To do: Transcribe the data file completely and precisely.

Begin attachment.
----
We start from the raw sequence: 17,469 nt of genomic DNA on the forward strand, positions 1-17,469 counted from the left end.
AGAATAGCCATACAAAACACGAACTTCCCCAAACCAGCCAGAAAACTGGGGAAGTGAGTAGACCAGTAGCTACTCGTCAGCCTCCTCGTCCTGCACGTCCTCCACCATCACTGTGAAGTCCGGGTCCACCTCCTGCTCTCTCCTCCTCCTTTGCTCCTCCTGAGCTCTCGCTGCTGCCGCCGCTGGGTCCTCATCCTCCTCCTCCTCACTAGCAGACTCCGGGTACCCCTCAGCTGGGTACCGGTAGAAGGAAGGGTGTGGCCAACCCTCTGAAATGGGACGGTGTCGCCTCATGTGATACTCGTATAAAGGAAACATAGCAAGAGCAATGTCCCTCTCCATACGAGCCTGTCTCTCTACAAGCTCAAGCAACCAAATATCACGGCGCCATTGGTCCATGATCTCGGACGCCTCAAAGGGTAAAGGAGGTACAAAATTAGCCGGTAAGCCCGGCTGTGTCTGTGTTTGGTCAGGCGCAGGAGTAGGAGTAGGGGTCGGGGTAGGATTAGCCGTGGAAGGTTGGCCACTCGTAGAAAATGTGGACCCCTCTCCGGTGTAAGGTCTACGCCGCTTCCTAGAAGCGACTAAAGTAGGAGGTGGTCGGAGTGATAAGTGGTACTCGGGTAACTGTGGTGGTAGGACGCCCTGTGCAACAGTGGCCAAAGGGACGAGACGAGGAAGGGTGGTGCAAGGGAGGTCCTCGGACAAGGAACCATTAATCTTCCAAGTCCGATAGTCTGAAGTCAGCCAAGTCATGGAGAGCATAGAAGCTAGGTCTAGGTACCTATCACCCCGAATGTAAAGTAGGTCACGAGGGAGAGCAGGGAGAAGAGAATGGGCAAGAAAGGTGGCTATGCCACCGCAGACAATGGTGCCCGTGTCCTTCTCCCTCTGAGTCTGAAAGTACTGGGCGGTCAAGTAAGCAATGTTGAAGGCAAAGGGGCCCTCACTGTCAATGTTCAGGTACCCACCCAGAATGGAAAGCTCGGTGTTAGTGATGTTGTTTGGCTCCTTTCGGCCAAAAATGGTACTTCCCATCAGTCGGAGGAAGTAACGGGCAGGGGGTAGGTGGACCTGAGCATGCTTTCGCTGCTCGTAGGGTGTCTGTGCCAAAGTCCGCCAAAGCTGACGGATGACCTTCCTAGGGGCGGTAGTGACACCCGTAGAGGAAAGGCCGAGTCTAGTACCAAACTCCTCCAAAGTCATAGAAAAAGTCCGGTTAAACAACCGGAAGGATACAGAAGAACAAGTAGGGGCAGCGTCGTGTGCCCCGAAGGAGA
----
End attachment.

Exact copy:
We start from the raw sequence: 17,469 nt of genomic DNA on the forward strand, positions 1-17,469 counted from the left end.
AGAATAGCCATACAAAACACGAACTTCCCCAAACCAGCCAGAAAACTGGGGAAGTGAGTAGACCAGTAGCTACTCGTCAGCCTCCTCGTCCTGCACGTCCTCCACCATCACTGTGAAGTCCGGGTCCACCTCCTGCTCTCTCCTCCTCCTTTGCTCCTCCTGAGCTCTCGCTGCTGCCGCCGCTGGGTCCTCATCCTCCTCCTCCTCACTAGCAGACTCCGGGTACCCCTCAGCTGGGTACCGGTAGAAGGAAGGGTGTGGCCAACCCTCTGAAATGGGACGGTGTCGCCTCATGTGATACTCGTATAAAGGAAACATAGCAAGAGCAATGTCCCTCTCCATACGAGCCTGTCTCTCTACAAGCTCAAGCAACCAAATATCACGGCGCCATTGGTCCATGATCTCGGACGCCTCAAAGGGTAAAGGAGGTACAAAATTAGCCGGTAAGCCCGGCTGTGTCTGTGTTTGGTCAGGCGCAGGAGTAGGAGTAGGGGTCGGGGTAGGATTAGCCGTGGAAGGTTGGCCACTCGTAGAAAATGTGGACCCCTCTCCGGTGTAAGGTCTACGCCGCTTCCTAGAAGCGACTAAAGTAGGAGGTGGTCGGAGTGATAAGTGGTACTCGGGTAACTGTGGTGGTAGGACGCCCTGTGCAACAGTGGCCAAAGGGACGAGACGAGGAAGGGTGGTGCAAGGGAGGTCCTCGGACAAGGAACCATTAATCTTCCAAGTCCGATAGTCTGAAGTCAGCCAAGTCATGGAGAGCATAGAAGCTAGGTCTAGGTACCTATCACCCCGAATGTAAAGTAGGTCACGAGGGAGAGCAGGGAGAAGAGAATGGGCAAGAAAGGTGGCTATGCCACCGCAGACAATGGTGCCCGTGTCCTTCTCCCTCTGAGTCTGAAAGTACTGGGCGGTCAAGTAAGCAATGTTGAAGGCAAAGGGGCCCTCACTGTCAATGTTCAGGTACCCACCCAGAATGGAAAGCTCGGTGTTAGTGATGTTGTTTGGCTCCTTTCGGCCAAAAATGGTACTTCCCATCAGTCGGAGGAAGTAACGGGCAGGGGGTAGGTGGACCTGAGCATGCTTTCGCTGCTCGTAGGGTGTCTGTGCCAAAGTCCGCCAAAGCTGACGGATGACCTTCCTAGGGGCGGTAGTGACACCCGTAGAGGAAAGGCCGAGTCTAGTACCAAACTCCTCCAAAGTCATAGAAAAAGTCCGGTTAAACAACCGGAAGGATACAGAAGAACAAGTAGGGGCAGCGTCGTGTGCCCCGAAGGAGA